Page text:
Lundin Mining announced that their major new copper mine, Tenke Fugurami, schedule has slipped. Here's the story and here's the wording: "Production start-up, however, will be slightly behind the initial schedule of 4th quarter 2008, due to delays in construction works. Construction and start-up of production will now extend into 2009."
I've worked on many a project and have seen many a manager announce a slip. The wording generally used is intended to make the slip seems as small and painless as possible even if it means less than complete candor. This wording is right up there with the best. "will now extend into 2009" sounds like a one to three month slip, but could be a one to twelve month slip. I'm guessing its more in the middle, say six months.
Now, how big is the project in the overall scheme of things? Again quoting: "the mine’s first phase will provide annual production of 115,000 tonnes of copper cathode". Worldwide production of copper is approximately (see my earlier post) 15 million tonnes/year. That means that somewhere are around .4% (at a six months slip) of world supply disappeared. Doesn't seem like much, but this kind of thing adds up and the price of Lead (Pb) went ballistic this year on just a 3% shortfall in mine output.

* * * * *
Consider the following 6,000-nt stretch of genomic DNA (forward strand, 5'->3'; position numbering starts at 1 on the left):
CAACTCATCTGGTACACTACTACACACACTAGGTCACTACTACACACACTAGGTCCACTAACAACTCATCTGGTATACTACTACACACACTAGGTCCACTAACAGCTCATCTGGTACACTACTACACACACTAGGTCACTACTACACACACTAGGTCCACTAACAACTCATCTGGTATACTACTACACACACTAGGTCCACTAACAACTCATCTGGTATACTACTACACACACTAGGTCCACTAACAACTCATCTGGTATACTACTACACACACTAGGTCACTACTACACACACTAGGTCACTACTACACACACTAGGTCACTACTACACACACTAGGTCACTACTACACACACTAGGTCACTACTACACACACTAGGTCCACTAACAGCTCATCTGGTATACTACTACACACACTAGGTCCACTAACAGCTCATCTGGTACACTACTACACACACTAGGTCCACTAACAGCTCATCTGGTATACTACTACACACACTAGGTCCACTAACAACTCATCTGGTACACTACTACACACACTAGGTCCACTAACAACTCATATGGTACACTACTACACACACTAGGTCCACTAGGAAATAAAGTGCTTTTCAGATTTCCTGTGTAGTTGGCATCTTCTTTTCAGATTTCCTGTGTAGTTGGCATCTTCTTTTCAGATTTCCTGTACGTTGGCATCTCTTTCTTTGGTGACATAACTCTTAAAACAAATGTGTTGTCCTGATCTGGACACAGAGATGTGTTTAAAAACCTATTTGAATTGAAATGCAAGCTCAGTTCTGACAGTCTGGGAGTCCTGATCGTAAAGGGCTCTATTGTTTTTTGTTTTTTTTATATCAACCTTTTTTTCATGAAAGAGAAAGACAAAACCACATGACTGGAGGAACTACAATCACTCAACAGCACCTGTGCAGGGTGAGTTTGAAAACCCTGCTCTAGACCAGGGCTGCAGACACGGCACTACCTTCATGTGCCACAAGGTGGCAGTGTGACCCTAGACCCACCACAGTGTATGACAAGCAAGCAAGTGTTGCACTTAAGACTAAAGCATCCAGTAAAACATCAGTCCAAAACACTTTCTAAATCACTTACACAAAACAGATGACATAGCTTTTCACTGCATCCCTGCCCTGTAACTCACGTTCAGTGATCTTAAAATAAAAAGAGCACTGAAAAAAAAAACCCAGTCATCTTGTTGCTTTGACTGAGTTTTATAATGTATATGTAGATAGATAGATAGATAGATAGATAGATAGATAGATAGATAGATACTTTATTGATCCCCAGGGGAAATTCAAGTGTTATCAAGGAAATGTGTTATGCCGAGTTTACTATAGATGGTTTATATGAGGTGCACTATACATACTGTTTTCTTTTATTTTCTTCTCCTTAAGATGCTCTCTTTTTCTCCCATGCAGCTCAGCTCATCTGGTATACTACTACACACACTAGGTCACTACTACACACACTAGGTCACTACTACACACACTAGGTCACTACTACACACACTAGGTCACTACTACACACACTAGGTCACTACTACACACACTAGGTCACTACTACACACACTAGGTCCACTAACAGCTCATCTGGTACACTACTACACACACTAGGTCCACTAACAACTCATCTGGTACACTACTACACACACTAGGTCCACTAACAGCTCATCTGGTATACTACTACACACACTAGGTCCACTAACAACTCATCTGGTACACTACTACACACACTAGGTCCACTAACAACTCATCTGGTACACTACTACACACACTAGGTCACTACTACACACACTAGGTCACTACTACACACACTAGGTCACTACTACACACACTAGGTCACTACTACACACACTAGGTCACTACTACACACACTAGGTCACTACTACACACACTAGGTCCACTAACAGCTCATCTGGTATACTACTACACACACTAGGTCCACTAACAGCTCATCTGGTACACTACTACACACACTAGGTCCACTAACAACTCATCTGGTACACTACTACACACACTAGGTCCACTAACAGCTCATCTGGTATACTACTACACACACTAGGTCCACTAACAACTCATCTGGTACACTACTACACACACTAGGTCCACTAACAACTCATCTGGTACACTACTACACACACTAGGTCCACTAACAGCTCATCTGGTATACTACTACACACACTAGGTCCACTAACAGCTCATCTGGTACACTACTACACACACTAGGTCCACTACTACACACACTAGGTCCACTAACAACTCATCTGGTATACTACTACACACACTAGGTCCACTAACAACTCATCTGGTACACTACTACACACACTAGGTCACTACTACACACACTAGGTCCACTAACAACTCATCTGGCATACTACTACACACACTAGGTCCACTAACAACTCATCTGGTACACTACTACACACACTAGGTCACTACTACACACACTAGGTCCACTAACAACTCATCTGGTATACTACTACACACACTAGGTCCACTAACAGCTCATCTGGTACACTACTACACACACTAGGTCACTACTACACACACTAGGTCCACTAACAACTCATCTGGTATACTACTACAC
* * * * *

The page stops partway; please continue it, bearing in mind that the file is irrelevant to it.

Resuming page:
Most analysts seem to total up new projects (mines) scheduled to come online to come up with their supply growth estimates. They don't factor in late projects or older projects depleting or closing. One of the bullish analysts, Bloomsbury, did recently say, when predicting $4+ copper, their bullishness was based on such items as unforeseen production delays. This may account for why they have a reputation of both being more bullish and having had a better track record than their peers.
Tenke is a perfect example of an "unforseen production delay". Let me know if you hear of any others.